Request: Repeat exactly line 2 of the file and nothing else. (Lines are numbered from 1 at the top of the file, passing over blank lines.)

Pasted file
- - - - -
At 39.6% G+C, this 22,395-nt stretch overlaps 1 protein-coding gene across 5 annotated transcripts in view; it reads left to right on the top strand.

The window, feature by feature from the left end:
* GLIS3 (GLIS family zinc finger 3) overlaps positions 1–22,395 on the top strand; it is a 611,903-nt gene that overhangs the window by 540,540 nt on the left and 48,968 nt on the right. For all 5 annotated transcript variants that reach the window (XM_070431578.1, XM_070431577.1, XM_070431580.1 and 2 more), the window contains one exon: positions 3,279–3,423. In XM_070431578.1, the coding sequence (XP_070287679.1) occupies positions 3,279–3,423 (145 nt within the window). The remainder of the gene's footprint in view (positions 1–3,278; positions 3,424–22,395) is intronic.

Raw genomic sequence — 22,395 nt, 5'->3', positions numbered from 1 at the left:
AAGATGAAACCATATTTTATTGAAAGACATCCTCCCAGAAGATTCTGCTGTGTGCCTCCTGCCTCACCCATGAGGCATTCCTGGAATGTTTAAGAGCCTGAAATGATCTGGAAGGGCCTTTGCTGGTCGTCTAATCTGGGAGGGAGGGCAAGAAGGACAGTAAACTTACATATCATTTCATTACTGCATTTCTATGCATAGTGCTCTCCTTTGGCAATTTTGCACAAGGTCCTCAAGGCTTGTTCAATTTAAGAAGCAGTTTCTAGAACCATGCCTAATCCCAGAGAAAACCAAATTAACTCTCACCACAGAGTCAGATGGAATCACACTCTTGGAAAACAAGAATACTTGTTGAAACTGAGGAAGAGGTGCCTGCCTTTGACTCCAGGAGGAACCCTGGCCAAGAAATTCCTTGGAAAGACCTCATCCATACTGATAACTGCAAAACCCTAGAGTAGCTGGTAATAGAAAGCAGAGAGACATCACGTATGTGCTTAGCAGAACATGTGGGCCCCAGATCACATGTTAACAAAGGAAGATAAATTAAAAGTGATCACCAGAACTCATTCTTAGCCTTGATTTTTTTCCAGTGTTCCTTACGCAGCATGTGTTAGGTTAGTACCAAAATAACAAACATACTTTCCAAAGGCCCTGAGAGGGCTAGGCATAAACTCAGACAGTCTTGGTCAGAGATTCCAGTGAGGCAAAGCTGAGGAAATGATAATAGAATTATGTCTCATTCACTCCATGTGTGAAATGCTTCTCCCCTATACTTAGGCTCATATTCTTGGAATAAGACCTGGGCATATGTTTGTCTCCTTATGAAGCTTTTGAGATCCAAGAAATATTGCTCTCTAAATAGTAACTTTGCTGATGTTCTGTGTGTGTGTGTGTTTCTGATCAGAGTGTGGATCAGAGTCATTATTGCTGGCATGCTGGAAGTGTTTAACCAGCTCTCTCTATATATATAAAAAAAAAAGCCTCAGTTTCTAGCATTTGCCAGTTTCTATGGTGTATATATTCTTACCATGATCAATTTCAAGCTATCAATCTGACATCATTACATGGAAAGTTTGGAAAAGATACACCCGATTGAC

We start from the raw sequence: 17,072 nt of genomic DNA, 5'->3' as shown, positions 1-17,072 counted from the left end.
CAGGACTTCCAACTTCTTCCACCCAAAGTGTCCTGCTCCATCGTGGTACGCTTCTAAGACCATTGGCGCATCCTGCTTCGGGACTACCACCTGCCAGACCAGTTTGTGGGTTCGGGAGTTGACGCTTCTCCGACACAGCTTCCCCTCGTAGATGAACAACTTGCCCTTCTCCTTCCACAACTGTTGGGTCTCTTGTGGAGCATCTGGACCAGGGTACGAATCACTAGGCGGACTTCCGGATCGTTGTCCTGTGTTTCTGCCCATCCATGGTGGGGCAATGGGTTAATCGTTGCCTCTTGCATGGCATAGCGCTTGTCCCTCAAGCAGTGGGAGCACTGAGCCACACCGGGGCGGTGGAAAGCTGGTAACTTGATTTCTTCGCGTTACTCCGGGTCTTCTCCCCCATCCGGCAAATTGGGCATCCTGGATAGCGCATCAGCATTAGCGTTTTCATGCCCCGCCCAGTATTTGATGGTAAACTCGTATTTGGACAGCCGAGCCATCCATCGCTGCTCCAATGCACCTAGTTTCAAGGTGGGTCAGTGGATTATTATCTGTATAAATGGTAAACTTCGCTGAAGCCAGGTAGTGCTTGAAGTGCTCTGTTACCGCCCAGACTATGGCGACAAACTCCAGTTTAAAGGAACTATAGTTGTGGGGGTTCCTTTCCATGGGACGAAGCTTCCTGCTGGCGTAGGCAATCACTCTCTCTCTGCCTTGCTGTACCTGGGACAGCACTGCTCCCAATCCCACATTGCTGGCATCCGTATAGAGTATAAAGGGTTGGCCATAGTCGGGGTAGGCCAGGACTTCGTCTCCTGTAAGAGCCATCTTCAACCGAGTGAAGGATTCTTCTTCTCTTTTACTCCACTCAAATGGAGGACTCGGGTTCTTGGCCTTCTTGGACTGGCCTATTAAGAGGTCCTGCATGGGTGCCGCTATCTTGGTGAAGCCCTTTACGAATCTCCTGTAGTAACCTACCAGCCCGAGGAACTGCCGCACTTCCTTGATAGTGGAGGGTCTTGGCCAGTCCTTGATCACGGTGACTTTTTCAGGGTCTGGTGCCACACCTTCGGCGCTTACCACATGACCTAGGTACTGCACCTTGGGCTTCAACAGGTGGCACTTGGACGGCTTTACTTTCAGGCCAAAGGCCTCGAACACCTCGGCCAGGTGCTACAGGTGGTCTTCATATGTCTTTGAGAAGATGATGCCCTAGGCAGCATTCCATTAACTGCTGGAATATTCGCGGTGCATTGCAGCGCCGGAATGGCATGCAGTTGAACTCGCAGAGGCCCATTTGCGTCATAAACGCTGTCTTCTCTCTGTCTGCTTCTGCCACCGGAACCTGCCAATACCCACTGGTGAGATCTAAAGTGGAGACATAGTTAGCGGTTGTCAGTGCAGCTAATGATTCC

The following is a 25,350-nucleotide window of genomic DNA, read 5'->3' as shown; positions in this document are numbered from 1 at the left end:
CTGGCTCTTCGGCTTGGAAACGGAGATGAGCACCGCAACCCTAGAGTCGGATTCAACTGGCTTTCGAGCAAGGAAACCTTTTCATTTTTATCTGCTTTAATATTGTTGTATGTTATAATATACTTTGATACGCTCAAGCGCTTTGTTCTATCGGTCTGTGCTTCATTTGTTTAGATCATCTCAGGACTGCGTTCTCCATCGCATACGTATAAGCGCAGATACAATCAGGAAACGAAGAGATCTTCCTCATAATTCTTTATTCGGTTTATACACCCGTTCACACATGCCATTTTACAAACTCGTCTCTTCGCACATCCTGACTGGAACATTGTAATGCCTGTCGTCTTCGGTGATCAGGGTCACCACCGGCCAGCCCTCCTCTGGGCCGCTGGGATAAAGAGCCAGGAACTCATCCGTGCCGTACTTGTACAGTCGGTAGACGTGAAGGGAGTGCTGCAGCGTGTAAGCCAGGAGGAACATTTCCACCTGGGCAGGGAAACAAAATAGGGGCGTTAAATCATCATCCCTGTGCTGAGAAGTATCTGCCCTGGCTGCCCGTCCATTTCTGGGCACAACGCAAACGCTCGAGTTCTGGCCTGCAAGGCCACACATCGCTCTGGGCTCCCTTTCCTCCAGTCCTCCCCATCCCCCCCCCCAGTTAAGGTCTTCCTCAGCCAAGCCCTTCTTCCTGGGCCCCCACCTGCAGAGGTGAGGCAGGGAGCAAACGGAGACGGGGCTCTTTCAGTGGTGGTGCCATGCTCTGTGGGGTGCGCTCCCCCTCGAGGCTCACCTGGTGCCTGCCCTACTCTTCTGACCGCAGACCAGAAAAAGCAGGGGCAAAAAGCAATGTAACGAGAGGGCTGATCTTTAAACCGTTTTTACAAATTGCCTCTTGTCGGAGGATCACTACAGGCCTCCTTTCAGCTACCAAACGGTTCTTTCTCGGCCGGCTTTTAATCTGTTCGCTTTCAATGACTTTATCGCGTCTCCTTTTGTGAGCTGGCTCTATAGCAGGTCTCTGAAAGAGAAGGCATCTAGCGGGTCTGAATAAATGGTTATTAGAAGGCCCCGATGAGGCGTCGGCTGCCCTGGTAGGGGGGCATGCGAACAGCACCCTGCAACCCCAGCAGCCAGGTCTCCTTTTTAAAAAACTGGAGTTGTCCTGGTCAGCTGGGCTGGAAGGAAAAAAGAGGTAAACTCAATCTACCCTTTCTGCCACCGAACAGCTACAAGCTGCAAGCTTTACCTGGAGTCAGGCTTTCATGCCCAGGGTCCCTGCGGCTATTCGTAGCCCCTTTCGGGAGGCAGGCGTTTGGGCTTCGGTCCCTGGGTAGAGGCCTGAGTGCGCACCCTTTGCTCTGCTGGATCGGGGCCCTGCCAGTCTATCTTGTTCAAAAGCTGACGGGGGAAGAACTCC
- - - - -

The window, feature by feature from the left end: